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2010/2011  BA-1YPR  First year Project

English Title
First year Project

Course Information

Language English
Point 7,5 ECTS (225 SAT)
Type Mandatory
Level Bachelor
Duration One Semester
Course Period Spring
Time Table Please see course schedule at e-Campus
Study Board
Study Board for Asian Study Programme
Course Coordinator
Anthony D´Costa
Main Category of the Course
  • Globalization, International Business, markets and studies
Last updated on 29 maj 2012
Learning Objectives
The 1st Year Project is the first major group-based student research project in the ASP. It has two major aims. First, students must learn to work in groups to identify and solve a particular problem. Here they must learn to understand and handle those challenges and benefits inherent in problem-based project work. Second, students must apply and expand their academic knowledge about theories and methods for analysing society and culture.
Assessment Oral with Written Assignment
Marking Scale 7-step scale
Censorship External examiners
Exam Period May/June
Aids Please, see the detailed regulations below
Duration Please, see the detailed regulations below
The project will be written in groups of 4-6 students Projects have to consist of between 30-40 pages (68.250-91.000 STU) – excluding appendices, references or other ancillary material. Supervision: 20 hours per group. 7 hours if writing alone. 25 min oral exam
Prerequisites for Attending the Exam
Course Content

The theme for the 1st year as well as the 1st Year Project is “Comparative Cultural and Social Analysis”. The 1st Year Project is designed to follow up on course instruction by providing participants the opportunity to work independently, and across disciplines, with those concepts and methods presented during the courses. 1st year instruction focuses primarily on the concepts and methods for analysing society and culture. Through this project, students will be challenged to go beyond mere recollection of facts, concepts, and theory; the project encourages development of a practical sensibility about the deployment of theory and method toward concrete research goals under constraints of time and other resource (praxis).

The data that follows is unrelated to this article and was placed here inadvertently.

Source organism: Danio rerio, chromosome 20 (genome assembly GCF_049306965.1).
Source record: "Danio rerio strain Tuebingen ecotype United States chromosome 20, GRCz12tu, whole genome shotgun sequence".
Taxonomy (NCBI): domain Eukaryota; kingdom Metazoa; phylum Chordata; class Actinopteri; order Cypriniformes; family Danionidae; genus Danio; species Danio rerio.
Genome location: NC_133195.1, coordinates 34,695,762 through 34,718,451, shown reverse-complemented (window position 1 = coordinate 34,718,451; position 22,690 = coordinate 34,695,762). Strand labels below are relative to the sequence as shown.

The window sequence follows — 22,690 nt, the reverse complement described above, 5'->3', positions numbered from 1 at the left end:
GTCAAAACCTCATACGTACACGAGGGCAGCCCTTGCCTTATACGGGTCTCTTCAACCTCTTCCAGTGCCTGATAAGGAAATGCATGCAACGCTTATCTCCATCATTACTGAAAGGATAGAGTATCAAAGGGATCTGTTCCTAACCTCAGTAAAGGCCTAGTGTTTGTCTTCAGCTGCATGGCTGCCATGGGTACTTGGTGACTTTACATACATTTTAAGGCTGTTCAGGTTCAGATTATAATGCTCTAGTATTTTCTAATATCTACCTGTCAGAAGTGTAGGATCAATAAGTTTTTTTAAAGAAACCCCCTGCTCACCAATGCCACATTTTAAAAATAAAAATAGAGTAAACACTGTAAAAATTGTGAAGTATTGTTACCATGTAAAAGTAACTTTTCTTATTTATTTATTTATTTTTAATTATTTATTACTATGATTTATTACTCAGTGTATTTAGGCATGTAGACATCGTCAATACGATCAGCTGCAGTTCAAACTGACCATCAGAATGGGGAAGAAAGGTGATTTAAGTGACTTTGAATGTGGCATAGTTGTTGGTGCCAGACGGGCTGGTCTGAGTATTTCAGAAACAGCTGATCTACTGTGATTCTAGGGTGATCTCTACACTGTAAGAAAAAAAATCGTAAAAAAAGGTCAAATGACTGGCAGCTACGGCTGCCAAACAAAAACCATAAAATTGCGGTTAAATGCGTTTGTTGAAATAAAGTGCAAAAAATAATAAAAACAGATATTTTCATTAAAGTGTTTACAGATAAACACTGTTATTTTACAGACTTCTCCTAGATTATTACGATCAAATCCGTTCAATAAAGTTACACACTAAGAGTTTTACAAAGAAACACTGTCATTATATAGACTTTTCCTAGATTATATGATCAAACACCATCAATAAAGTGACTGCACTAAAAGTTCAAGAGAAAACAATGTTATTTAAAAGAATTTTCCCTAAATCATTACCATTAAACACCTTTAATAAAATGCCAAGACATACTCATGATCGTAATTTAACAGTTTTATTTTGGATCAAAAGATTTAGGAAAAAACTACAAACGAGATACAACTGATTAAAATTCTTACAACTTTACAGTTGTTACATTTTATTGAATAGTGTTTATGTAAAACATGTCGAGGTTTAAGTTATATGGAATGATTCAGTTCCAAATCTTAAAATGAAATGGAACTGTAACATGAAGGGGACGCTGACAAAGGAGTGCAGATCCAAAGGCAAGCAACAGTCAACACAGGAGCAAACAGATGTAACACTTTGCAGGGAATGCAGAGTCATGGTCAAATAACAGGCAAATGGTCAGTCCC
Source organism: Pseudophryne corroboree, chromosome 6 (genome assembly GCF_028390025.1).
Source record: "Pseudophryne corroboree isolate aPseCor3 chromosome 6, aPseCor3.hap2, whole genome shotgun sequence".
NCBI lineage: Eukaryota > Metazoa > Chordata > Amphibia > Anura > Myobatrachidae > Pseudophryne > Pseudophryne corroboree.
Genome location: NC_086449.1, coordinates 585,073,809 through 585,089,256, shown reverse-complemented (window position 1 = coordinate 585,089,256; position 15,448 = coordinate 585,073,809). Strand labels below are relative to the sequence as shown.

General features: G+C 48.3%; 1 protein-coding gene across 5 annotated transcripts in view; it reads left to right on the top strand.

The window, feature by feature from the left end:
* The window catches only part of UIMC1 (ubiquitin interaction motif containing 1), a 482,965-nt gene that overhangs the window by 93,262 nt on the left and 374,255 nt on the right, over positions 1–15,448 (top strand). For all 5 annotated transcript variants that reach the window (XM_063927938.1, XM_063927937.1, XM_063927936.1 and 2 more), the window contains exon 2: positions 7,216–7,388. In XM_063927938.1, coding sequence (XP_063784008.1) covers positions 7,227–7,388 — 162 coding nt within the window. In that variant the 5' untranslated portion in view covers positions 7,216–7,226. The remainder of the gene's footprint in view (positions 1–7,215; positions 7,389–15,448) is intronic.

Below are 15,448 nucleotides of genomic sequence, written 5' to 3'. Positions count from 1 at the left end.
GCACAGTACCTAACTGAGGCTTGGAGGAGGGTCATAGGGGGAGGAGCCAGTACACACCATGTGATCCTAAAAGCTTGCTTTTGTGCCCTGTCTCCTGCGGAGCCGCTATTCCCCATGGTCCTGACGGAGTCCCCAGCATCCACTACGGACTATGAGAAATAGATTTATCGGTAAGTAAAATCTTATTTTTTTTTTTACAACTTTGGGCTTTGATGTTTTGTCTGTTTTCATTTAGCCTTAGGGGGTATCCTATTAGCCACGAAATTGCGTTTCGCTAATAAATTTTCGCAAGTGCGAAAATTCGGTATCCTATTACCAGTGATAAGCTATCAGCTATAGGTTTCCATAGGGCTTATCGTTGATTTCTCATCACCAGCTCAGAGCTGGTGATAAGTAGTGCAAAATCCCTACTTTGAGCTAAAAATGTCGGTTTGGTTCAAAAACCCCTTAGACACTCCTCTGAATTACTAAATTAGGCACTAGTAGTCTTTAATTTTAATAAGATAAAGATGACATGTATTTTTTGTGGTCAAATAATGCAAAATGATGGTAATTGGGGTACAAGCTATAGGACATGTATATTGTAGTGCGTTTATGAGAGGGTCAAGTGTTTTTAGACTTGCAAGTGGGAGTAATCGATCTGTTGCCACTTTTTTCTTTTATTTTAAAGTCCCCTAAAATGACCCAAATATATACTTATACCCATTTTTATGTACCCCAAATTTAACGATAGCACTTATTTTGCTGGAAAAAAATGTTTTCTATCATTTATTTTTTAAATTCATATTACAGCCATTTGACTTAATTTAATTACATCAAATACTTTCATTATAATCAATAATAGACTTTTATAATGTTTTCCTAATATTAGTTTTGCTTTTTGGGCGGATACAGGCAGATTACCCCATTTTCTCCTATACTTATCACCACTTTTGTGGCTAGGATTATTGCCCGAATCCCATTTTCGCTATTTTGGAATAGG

In Asian Societies from a Comparative Perspective (Sociology), students examine the relationship between the individual and society/culture, between actor and structure/system, with society itself analysed according to three categories: state, market and civil society. Society has been introduced as an economic system regulated by market mechanisms, certain economic structures and a set of politically economic institutions. The course presents concepts and theories for understanding and analysing various forms of “society and culture”. The course in Interdisciplinary Research Method 1 examines in more detail the fundamentals of method through the following analyses: How does one evaluate competing theories, how does one assess information from various, possibly conflicting, sources, which data should be used together with which theories, and other forms of research inquiry.

All courses deal with different socio-analytical and cultural themes under the common framework constituted by the concepts of state, market, civil society, communication and culture. From the content of the various courses, students can gather project ideas about political, economic, social and cultural problems – and in particular, problems that cut across such traditional categorisations.


  • Projects that focus on the relationship between industrial structure, growth and welfare and which, for example, include macro-economic elements from economics lectures and aspects of Japanese/Chinese welfare and on industrial, economic and social conditions from sociology lectures.
  • Projects that focus on the relations and co-operation between countries and which build on theories about nation, identity, culture and state, on the international component of economics and on a review of foreign policy issues in Japan/China, Denmark, or another country.
  • Projects on economic policy, using macroeconomic theory as a basis, could incorporate analyses of political-economic institutions in Japan/China, Denmark, or another country. The project would then view national structure and activities from a cultural perspective: which values are evident in the structure, and which concepts and values are expressed in their outward communication.